A focus on instilling students with persistence and passion—a character virtue identified as “grit” by scholar Angela Duckworth—has evolved into a movement with schools across the country working to integrate it into the curriculum.
But a recent editorial in The Chronicle of Higher Education argues the singular focus on grit is likely an overly simplistic view of character education and offers an alternative “intellectual virtues” approach that focuses on multiple factors that play into student success.
David Gooblar, a professor at the University of Iowa, highlighted Duckworth’s research into role of “grit” in student success and the subsequent scramble to integrate her perspective into classrooms nationwide.
“Elementary and secondary schools across the country began integrating measures of grit into their assessment of students and teachers,” Gooblar wrote. “Organizations, nonprofit and for-profit alike, began popping up all over to help schools and students ‘get more grit’ in their education. And in short order, grit became one of the more controversial topics in recent educational discourse.”
But Gooblar points out several growing problems with the idea that grit alone will help struggling students improve academics, and he offers insight into why the phenomenon has caught on in recent years.
“Even if grit is as important as its most ardent supporters suggest, pushing one characteristic as the secret to student success says more about our culture’s love of easy answers than it does about the way students actually experience their education,” he wrote. “There is no single characteristic that will account for whether a student succeeds in school or not.”
Gooblar notes that Duckworth herself claims “We’re nowhere near ready—and perhaps never will be—to use feedback on character as a metric for judging the effectiveness of teachers and schools.” He contends the focus on grit ignores systemic problems in education in favor of blaming students, but the approach is widely accepted because “grit maps so easily into traditional American narratives of self-reliance and meritocracy.”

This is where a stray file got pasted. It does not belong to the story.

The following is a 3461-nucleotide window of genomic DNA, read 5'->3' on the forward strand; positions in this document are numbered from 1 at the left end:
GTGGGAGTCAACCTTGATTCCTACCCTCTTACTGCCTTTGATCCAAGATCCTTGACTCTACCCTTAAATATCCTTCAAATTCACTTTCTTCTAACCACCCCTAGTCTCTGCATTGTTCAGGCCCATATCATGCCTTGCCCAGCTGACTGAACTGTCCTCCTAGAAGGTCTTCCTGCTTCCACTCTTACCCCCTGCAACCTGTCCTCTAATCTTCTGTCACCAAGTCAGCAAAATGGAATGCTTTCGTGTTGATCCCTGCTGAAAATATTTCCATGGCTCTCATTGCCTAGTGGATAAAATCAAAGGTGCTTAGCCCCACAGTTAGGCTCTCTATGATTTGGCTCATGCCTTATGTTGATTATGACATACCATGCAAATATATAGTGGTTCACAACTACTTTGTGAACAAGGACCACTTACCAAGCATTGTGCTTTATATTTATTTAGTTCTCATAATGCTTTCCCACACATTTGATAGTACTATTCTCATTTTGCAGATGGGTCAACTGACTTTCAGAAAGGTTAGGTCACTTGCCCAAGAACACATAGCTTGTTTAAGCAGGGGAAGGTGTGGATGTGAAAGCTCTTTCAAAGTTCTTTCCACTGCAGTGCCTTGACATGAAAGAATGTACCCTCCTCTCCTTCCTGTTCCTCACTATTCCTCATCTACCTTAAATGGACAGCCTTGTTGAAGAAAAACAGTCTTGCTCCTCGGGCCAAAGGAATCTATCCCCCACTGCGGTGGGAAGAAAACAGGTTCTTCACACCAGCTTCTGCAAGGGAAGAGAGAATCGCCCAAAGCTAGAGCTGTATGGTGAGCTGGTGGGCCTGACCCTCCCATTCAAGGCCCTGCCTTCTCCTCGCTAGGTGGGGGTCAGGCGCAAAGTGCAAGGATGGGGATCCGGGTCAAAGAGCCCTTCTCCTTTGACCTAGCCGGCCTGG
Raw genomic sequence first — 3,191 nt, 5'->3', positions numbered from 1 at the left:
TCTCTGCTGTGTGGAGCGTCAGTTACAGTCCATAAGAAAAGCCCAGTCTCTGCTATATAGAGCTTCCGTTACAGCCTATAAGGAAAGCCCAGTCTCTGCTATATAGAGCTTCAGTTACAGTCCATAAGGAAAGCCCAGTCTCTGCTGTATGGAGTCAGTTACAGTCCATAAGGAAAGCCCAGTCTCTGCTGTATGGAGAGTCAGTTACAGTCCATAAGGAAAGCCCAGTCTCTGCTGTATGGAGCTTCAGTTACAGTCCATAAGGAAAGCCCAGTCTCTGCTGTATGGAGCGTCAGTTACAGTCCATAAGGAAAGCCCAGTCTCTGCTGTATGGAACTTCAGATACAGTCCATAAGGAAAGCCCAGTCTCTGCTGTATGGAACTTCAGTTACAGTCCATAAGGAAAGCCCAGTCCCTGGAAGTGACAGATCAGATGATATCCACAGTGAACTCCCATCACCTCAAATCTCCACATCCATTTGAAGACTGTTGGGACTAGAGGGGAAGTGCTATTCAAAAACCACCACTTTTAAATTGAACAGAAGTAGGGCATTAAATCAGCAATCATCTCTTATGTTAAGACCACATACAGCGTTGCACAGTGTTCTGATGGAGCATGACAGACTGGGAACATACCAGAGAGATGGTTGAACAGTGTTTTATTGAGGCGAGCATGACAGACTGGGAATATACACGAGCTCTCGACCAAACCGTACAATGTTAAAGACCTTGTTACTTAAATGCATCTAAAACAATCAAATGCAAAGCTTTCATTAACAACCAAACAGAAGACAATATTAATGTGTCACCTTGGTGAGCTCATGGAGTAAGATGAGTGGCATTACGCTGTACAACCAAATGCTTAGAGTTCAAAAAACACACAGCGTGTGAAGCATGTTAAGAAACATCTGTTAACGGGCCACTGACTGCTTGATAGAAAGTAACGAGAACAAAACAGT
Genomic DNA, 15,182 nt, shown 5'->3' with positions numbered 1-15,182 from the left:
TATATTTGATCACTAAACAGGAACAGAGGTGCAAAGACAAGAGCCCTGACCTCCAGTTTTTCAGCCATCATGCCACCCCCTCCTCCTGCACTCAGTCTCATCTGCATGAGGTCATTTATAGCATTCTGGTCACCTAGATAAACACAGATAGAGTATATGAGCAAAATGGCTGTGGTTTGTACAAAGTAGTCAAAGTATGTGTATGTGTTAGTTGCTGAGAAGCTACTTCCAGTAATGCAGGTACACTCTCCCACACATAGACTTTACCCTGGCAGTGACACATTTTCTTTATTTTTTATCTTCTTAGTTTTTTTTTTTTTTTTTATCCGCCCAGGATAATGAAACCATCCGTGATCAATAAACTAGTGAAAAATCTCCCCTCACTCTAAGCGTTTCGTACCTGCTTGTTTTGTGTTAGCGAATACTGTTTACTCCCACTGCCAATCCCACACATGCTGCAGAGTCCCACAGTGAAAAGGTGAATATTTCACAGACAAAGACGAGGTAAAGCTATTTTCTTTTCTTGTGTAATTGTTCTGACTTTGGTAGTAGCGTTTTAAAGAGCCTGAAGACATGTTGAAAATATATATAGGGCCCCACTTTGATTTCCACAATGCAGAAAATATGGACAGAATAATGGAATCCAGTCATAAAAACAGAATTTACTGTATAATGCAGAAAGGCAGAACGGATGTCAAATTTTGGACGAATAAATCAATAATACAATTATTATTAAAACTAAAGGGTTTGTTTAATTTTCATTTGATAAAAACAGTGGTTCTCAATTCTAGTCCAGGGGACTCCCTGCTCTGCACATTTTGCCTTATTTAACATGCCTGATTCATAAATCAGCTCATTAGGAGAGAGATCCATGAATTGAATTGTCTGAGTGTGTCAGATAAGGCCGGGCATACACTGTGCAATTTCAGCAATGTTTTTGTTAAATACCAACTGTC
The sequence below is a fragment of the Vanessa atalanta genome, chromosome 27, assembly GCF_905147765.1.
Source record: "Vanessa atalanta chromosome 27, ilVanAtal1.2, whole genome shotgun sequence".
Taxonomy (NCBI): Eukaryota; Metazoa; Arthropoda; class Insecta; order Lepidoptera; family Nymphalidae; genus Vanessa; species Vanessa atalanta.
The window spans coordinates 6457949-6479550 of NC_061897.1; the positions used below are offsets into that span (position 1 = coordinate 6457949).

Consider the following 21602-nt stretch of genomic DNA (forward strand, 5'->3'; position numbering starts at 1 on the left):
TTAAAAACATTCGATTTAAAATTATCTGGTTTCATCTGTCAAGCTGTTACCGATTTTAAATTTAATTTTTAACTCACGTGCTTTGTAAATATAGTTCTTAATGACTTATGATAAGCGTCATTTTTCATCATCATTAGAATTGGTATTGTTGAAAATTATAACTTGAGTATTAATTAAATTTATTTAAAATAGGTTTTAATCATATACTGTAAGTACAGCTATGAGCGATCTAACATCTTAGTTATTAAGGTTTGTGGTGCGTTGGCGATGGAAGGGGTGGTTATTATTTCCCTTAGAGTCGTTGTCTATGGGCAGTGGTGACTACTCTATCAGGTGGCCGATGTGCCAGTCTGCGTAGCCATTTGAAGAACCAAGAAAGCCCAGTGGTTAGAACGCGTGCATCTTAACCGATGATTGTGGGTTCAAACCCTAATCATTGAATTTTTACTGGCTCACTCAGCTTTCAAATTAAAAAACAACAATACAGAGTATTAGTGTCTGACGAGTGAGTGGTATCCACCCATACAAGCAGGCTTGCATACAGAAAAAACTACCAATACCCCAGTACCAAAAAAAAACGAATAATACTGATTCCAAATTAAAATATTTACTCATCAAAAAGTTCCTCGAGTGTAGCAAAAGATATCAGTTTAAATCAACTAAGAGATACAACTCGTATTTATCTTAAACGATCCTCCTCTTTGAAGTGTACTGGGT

Loyola Marymount University professor Jason Baehr offers a more nuanced vision for character education that incorporates nine intellectual virtues in an advisory-based approach used at Intellectual Virtues Academy, a charter middle school in Long Beach, California.
“The intellectual-virtues approach initially appealed to me because it seemed to avoid the simplistic logic of the grit-promoters. Rather than a single characteristic, Baehr argues that there are nine core virtues we should be encouraging in our students: curiosity, intellectual humility, intellectual autonomy, attentiveness, intellectual carefulness, intellectual thoroughness, open-mindedness, intellectual courage, and intellectual tenacity,” Gooblar wrote.
Gooblar contends educators are always teaching character, through everything from assignment selection to discouraging or encouraging certain habits, and points to Baehr’s framework as a way to intentionally assess and promote good character.
“An intellectual virtues framework can provide educators with the concepts and language to better understand, articulate, and practice much of what they already value and are trying to accomplish with students,” Baehr wrote in a 2013 article published by Journal of Philosophy of Education.
The clarity that the intellectual virtues framework offers is critical for establishing a moral community.
James Davison Hunter, the founder of the Institute for Advanced Studies in Culture at the University of Virginia, writes in The Death of Character that “it is precisely these kinds of social worlds, defined by a clear and intelligible understanding of public and private good mediated consistently through integrated social networks of adult authority, that moral instruction has its most enduring effects on young people.”
The intellectual virtues that charter schools have are the strength of both a clear statement of what they’re pursuing and an advisory system that continually mediates this understanding.
Intellectual Virtues Academy offers a video with more details on its philosophy for those who recognize the complexity of students and seek a more multifaceted approach to helping them learn. Baehr also maintains a website with a 500-page resource guide for educators.